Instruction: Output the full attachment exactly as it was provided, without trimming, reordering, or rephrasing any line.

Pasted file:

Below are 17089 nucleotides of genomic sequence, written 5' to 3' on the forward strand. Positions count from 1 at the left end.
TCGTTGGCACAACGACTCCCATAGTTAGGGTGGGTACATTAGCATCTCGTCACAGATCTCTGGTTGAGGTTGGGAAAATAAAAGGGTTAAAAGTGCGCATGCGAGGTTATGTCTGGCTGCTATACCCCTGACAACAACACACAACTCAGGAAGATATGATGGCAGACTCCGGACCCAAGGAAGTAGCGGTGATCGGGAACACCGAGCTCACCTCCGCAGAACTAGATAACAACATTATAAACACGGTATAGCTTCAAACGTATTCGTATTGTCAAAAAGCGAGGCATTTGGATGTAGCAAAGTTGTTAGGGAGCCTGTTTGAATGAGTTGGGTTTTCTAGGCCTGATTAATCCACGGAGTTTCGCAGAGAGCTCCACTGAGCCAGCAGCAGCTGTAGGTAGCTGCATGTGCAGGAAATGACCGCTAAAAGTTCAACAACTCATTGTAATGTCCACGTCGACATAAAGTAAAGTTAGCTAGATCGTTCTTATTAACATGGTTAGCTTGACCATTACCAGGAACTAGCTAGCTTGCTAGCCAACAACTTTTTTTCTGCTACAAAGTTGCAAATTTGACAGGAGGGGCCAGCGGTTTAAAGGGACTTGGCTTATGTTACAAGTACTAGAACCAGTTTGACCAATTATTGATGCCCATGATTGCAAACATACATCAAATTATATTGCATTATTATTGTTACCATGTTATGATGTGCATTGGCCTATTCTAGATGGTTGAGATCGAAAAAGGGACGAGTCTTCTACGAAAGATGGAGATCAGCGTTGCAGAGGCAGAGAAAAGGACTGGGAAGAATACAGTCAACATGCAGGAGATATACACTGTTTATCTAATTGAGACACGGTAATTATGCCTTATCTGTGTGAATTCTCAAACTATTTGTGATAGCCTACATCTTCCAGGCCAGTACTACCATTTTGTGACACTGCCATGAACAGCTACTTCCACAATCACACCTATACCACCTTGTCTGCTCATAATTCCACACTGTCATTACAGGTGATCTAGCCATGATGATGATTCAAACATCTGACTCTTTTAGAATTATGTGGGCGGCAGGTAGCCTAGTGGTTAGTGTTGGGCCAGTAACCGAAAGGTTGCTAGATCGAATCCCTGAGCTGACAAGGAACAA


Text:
Below are 17089 nucleotides of genomic sequence, written 5' to 3' on the forward strand. Positions count from 1 at the left end.
TCGTTGGCACAACGACTCCCATAGTTAGGGTGGGTACATTAGCATCTCGTCACAGATCTCTGGTTGAGGTTGGGAAAATAAAAGGGTTAAAAGTGCGCATGCGAGGTTATGTCTGGCTGCTATACCCCTGACAACAACACACAACTCAGGAAGATATGATGGCAGACTCCGGACCCAAGGAAGTAGCGGTGATCGGGAACACCGAGCTCACCTCCGCAGAACTAGATAACAACATTATAAACACGGTATAGCTTCAAACGTATTCGTATTGTCAAAAAGCGAGGCATTTGGATGTAGCAAAGTTGTTAGGGAGCCTGTTTGAATGAGTTGGGTTTTCTAGGCCTGATTAATCCACGGAGTTTCGCAGAGAGCTCCACTGAGCCAGCAGCAGCTGTAGGTAGCTGCATGTGCAGGAAATGACCGCTAAAAGTTCAACAACTCATTGTAATGTCCACGTCGACATAAAGTAAAGTTAGCTAGATCGTTCTTATTAACATGGTTAGCTTGACCATTACCAGGAACTAGCTAGCTTGCTAGCCAACAACTTTTTTTCTGCTACAAAGTTGCAAATTTGACAGGAGGGGCCAGCGGTTTAAAGGGACTTGGCTTATGTTACAAGTACTAGAACCAGTTTGACCAATTATTGATGCCCATGATTGCAAACATACATCAAATTATATTGCATTATTATTGTTACCATGTTATGATGTGCATTGGCCTATTCTAGATGGTTGAGATCGAAAAAGGGACGAGTCTTCTACGAAAGATGGAGATCAGCGTTGCAGAGGCAGAGAAAAGGACTGGGAAGAATACAGTCAACATGCAGGAGATATACACTGTTTATCTAATTGAGACACGGTAATTATGCCTTATCTGTGTGAATTCTCAAACTATTTGTGATAGCCTACATCTTCCAGGCCAGTACTACCATTTTGTGACACTGCCATGAACAGCTACTTCCACAATCACACCTATACCACCTTGTCTGCTCATAATTCCACACTGTCATTACAGGTGATCTAGCCATGATGATGATTCAAACATCTGACTCTTTTAGAATTATGTGGGCGGCAGGTAGCCTAGTGGTTAGTGTTGGGCCAGTAACCGAAAGGTTGCTAGATCGAATCCCTGAGCTGACAAGGAACAA